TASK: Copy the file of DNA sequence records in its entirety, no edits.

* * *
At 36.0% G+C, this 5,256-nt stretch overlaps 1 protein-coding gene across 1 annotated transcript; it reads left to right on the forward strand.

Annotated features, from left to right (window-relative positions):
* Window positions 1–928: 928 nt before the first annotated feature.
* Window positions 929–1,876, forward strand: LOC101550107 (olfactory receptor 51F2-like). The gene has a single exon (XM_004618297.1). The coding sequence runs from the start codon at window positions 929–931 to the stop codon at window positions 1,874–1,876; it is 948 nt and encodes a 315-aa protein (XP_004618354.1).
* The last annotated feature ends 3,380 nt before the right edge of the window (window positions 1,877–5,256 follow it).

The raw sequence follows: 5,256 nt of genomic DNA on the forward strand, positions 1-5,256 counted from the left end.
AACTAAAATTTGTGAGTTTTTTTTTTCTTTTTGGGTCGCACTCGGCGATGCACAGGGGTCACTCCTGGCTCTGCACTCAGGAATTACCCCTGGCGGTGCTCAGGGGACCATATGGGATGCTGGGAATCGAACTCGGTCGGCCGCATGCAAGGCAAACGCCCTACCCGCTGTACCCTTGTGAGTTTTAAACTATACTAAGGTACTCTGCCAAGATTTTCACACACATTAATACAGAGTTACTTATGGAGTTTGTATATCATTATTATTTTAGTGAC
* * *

At 36.0% G+C, this 5,256-nt stretch overlaps 1 protein-coding gene across 1 annotated transcript; it reads left to right on the forward strand.

Annotated features, from left to right (window-relative positions):
* Window positions 1–928: 928 nt before the first annotated feature.
* Window positions 929–1,876, forward strand: LOC101550107 (olfactory receptor 51F2-like). The gene has a single exon (XM_004618297.1). The coding sequence runs from the start codon at window positions 929–931 to the stop codon at window positions 1,874–1,876; it is 948 nt and encodes a 315-aa protein (XP_004618354.1).
* The last annotated feature ends 3,380 nt before the right edge of the window (window positions 1,877–5,256 follow it).

The raw sequence follows: 5,256 nt of genomic DNA on the forward strand, positions 1-5,256 counted from the left end.
AACTAAAATTTGTGAGTTTTTTTTTTCTTTTTGGGTCGCACTCGGCGATGCACAGGGGTCACTCCTGGCTCTGCACTCAGGAATTACCCCTGGCGGTGCTCAGGGGACCATATGGGATGCTGGGAATCGAACTCGGTCGGCCGCATGCAAGGCAAACGCCCTACCCGCTGTACCCTTGTGAGTTTTAAACTATACTAAGGTACTCTGCCAAGATTTTCACACACATTAATACAGAGTTACTTATGGAGTTTGTATATCATTATTATTTTAGTGAC